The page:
I’m not going to sugarcoat it; I’m going to call it by its name. It’s an addiction.
I can be anywhere — hastily scrawling down notes in the middle of my lecture hall, patiently waiting at the side of the bus stop, struggling to finish my readings late at night in the library. But it’s a relentless, physiological itch that demands my surrender. It’s impossible to resist, perpetually gnawing away at my self-control, chipping away at my reserve.
But I don’t think I’m the only one that this drug has claimed victim. In fact, I’d even wager that this is an addiction that’s consumed almost every individual in college, regardless of socioeconomic background, ethnicity or gender.
It’s a universal affliction for college students, an unstoppable addiction.
It’s social media.
Facebook was founded back in 2004, laying the groundwork for an entire industry based on social networking. For most of us, mentions of “relationship statuses” and “Facebook friends” were the jargon of older teenagers; nevertheless, we grew up with a rudimentary knowledge on the basics of how a social platform operates. It’s used for networking, making friends, sharing important life events.
It wasn’t until the early 2010’s — the start of our adolescence — when new social media platforms came to the fore. Snapchat and Instagram, the “cooler” counterparts to Facebook, found its niche among young teenagers and became ingrained into the workings of our everyday lives. The youth flocked towards these new developments, employing them as means to communicate with friends outside of school, share snapshots of daily activities, and cast tailored profiles of their social identities.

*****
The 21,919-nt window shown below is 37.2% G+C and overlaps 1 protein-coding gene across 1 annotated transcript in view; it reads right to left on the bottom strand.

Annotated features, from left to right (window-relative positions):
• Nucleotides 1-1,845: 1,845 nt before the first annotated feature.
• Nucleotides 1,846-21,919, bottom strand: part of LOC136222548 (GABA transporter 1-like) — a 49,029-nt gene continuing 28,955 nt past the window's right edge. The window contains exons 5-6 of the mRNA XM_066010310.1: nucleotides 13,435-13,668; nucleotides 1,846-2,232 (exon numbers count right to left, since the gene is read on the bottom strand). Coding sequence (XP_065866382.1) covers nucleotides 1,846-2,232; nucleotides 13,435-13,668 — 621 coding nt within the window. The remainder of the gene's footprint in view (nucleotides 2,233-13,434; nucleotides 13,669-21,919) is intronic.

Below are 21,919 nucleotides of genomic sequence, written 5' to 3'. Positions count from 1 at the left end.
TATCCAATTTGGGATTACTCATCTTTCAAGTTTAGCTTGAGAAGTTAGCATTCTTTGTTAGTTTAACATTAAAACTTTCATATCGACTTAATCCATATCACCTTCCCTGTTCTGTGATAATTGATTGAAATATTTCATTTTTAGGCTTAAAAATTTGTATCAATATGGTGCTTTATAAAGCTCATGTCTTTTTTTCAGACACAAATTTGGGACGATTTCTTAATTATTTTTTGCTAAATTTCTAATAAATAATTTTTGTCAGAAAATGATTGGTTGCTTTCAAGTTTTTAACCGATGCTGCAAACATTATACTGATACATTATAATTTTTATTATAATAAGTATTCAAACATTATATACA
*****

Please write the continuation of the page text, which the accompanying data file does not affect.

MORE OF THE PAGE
But what started as a frenzy among early adolescents quickly distorted into a powerful industry built on a newfound obsession with social media. By nature, humans are social creatures — so instinctively, the instant access to social approval sucked people into the world of sharing posts and garnering likes.
And now, for most college students, that obsession is at its peak.
I see it constantly throughout campus. I watch as my peers prolong their meals as they search for the perfect lighting to capture their “Instagrammable” foods to share online. When the Notre Dame burned down, I swiped past dozens of stories of people “mourning” the tragedy while simultaneously flaunting their luxurious vacations to Paris. I’ve witnessed as my friends went on posting sprees, sharing cheery, aesthetic photos on Instagram while, in actuality, struggling with the throes of college.
Social media has become essential to members of Generation Z. In some ways, there’s utility in its use: we are now able to communicate more easily than ever before. These platforms act as channels for friendship and networking; establishing and strengthening connections can be accomplished through the touch of a screen. Social media also serves as a creative and expressive outlet for many, encouraging each user to understand photography, design, and aesthetics.
But in many ways, it’s created a toxic culture of superficiality.
Most of our generation, myself included, continues to find gratification in numbers. The more likes, the better. And more than that, we’ve become addicted to fine-tuning our social media profiles to be as impressive as possible. Every fun, wild, impressive moment has to be shared — it’s an obligation if we need to maintain our public image.
And there lies the problem! It’s a bold statement to label something as an addiction. But that’s exactly what this phenomenon is. Like any other addiction, social media has interfered with our daily lives in unhealthy ways, detracting from raw, intimate moments and consuming our thoughts in toxic ways. Don’t get me wrong — there’s no issue with wanting to share your life with your friends.
But when social media diminishes real-life experiences, it can be a dangerous, harmful tool.
It’s hard to put down the phone sometimes. Hard to resist the urge to snap a quick shot of the sunset to post on your story. Hard to resist scrolling through endless feeds, seeking a gratification that might not even be there as you swipe down your screen.
I admit that I’m an addict. I admit that I give in to the craving more than I should. But I’m determined to overcome this addiction! And I’m ready to start embracing each moment to the fullest, rather than distracting myself with these superficial concerns.